NSF REU position with Anderson lab (UGA) at RMBL – ecological and evolutionary consequences of climate change on natural plant populations

Jill Anderson and Susana Wadgymar at the University of Georgia are searching

for an enthusiastic undergraduate with a strong interest in evolutionary

ecology for field research in an NSF REU position (National Science

Foundation, Research Experience for Undergraduates) from June-August 2017.

We study the ecological and evolutionary consequences of climate change for

natural plant populations. We focus on research on Drummond=92s rockcress

(Boechera stricta in the plant family Brassicaceae), a mustard plant native

to the Rocky Mountains. Our studies take place around the Rocky Mountain

Biological Lab (http://www.rmbl.org/), which is located in Gothic, Colorado

near the wildflower capital of Colorado (Crested Butte).  We quantify plant

fitness and traits to ask whether climate change could disrupt long-standing

patterns of local adaptation, and to test whether phenotypic plasticity will

enable populations to persist in the short-term. We perform large-scale

reciprocal transplant experiments to examine patterns of adaptive evolution

and natural selection in contemporary landscapes. Since fall 2013, we have

planted ~60,000 seeds and seedlings into five experimental gardens ranging

in elevation from 2500 m to 3340 m (8202 feet to 11000 feet). Our summer

research involves intensive monitoring of these experimental plants to

record data on germination success, survival, growth, reproductive success,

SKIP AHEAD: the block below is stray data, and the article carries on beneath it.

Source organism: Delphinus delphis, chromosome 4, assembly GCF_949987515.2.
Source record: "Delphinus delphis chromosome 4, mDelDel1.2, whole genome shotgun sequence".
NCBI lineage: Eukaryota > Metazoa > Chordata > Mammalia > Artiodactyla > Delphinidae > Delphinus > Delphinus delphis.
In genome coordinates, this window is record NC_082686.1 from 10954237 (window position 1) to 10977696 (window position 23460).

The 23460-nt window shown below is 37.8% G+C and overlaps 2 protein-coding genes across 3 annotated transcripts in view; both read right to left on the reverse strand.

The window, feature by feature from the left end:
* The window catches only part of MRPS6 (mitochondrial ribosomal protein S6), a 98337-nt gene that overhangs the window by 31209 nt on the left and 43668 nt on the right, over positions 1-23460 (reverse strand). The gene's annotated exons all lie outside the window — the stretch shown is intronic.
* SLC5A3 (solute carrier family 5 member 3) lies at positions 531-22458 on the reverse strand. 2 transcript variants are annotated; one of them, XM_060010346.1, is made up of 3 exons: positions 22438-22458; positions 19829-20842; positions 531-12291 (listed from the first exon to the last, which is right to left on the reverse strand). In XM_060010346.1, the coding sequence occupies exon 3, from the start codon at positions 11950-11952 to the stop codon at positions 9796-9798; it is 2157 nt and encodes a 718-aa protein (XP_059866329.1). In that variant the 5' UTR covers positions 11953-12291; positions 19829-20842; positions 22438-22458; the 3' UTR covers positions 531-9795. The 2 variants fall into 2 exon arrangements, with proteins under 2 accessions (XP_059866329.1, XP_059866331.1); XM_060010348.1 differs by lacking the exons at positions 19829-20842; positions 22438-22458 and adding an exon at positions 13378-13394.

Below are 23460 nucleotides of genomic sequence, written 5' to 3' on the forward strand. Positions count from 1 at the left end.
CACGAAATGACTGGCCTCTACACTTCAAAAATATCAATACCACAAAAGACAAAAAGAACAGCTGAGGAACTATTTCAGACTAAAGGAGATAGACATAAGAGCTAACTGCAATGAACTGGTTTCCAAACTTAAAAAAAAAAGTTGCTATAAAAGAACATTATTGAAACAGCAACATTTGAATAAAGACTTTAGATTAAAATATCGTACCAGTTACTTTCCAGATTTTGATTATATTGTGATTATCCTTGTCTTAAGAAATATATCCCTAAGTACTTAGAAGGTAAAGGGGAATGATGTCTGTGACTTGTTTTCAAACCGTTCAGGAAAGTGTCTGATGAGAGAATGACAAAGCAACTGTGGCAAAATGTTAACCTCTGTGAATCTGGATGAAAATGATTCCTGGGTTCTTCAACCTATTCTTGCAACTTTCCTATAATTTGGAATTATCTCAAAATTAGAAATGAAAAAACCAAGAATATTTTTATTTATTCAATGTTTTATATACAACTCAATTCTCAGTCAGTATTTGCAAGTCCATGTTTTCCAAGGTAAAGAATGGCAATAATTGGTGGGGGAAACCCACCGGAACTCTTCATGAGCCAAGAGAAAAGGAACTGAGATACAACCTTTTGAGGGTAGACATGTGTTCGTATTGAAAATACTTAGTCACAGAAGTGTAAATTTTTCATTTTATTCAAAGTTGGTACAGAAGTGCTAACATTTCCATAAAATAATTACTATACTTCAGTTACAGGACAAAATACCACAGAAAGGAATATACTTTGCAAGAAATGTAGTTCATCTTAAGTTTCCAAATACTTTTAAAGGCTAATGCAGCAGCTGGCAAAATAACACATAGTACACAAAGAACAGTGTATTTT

as well as life history and morphological traits. We conduct most of our

work in the field, with a small proportion of indoor lab work.

The successful candidate will assist with ongoing fieldwork. In addition,

there are many opportunities for students to develop independent projects

associated with our overall objectives, including studies on: 1) population

divergence in ecologically-relevant traits, especially drought, UV

tolerance, and herbivore resistance; 2) phenotypic plasticity at multiple

spatial scales; 3) population density and species composition of the

herbivore community that attacks Drummond=92s rockcress; 4) flower color

polymorphism; and 5) the importance of maternal effects in biological

responses to climate change.

We are offering a stipend of $500/week for a full time REU student (40

hours/week) for 10 weeks.  The exact start and end dates are flexible. We

will cover room and board at the Rocky Mountain Biological Laboratory and

reimburse travel expenses up to $500. Fieldwork will involve hiking to

experimental gardens through rough terrain (1-3 miles one-way daily).

The University of Georgia is committed to maintaining a fair and respectful

environment for living, work, and study.  To that end, all qualified

applicants from individuals with a strong interest in evolutionary biology

will receive consideration for employment without regard to race, color,

religion, sex, national origin, sexual orientation, gender identity,

disability status, or age.  The application consists of a cover letter

listing your qualifications, a CV/ r=E9sum=E9, and contact information for two

references, all of which can be emailed to Dr. Jill Anderson at: jta24@uga.edu

Applications are due by March 24th, 2017.

Feel free to contact Jill or Susana (susanaw@uga.edu) if you have any

questions about the position.  Additional information about the our work can

be found at: http://andersonlab.genetics.uga.edu/Home.html